Set in stone…or bronze!

Bronze has been used since ancient times in Europe for the production of tools, weapons and works of art. This method of sculpting continued through the Medieval period and the 15th century saw an active revival of methods used by the ancient Greeks and Romans, called the Renaissance. Bronze is an alloy containing copper and tin and can also contain lead or zinc. It is perfect for sculpting due to its strength and durability and the fact that it can capture fine, delicate details in a casting mould.

Casting a bronze sculpture can be done using two different methods. Sand casting involves the use of moulds packed with fine sand. Lost wax casting is more complex and involves using wax models. Either the original wax model is used and therefore destroyed or plaster moulds are taken from the original wax and can then be used many times again. For Bronze animal sculptures, visit

Depending on the make up of the alloy used, the appearance of bronze can vary. Lacquers, either organic or chemical can create various colours including black, reddish-brown and green. Bronze can also be gilded by using a paste of milled gold and mercury which is then spread over the sculpture and heated up. This fuses the gold to the surface and burns off the mercury. This fire-gilding method has been banned in most countries due to the toxicity of mercury vapour so gold lacquer can be used instead but it is not as permanent.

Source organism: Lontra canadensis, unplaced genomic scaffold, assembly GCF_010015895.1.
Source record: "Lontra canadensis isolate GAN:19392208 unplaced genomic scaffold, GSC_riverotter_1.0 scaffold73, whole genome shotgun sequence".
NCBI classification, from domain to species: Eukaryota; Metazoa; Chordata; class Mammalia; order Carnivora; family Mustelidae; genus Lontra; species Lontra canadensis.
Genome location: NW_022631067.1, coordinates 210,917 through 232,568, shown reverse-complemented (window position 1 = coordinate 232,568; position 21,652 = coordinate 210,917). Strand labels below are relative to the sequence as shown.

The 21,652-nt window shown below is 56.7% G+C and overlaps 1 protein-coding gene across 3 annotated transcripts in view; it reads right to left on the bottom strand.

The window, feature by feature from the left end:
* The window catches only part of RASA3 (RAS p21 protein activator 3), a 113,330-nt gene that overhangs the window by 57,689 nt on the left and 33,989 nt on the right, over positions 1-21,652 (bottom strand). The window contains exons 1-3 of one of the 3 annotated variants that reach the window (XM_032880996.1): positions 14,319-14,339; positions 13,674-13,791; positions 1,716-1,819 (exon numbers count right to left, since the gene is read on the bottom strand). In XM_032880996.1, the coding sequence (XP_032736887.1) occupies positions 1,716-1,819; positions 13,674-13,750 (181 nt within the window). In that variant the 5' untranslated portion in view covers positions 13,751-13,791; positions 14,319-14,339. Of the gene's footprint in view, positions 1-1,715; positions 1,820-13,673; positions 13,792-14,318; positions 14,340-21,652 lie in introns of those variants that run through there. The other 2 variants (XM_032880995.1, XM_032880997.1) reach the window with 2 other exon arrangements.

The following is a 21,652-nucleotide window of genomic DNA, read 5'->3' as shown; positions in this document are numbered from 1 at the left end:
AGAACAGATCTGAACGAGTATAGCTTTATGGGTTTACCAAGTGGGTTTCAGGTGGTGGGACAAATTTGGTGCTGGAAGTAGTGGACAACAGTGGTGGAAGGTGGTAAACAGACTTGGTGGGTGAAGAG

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Other materials that are used in sculpture include stone. In the past, different stone was used in different regions due to local availability. Marble was commonly used in Italy and then exported to northern Europe from the 16th century onwards. It is quite a brittle stone and so connecting supports are often used to connect extremities to the main body of the work of art. Limestone was also used in other regions with alabaster being popular in England, France, Germany and Spain.

Stone-carving tools have not changed much since ancient times. A mason’s axe is still used to cut out the basic shape, which is then made finer by using a hammer or mallet. A variety of different sized tools are required at different stages. Bigger tools leave uneven grooves whereas a chisel is used to achieve the finer details of the work. The final stage would involve polishing the stone and marble and alabaster were polished using pumice which gave the sculpture a smooth, translucent appearance.

Another material used in the past was ivory. It is a hard, cream coloured substance formed on the tusks of elephants, walrus and whales. This was a highly regarded material and has been used since the 10th century in western and northern Europe. Animal bones were also used in Italy. The main source of ivory was elephant tusks from North Africa and India but thankfully these animals are now protected. The international ivory trade has been effectively banned since 1990 but traders can still export material harvested before that date.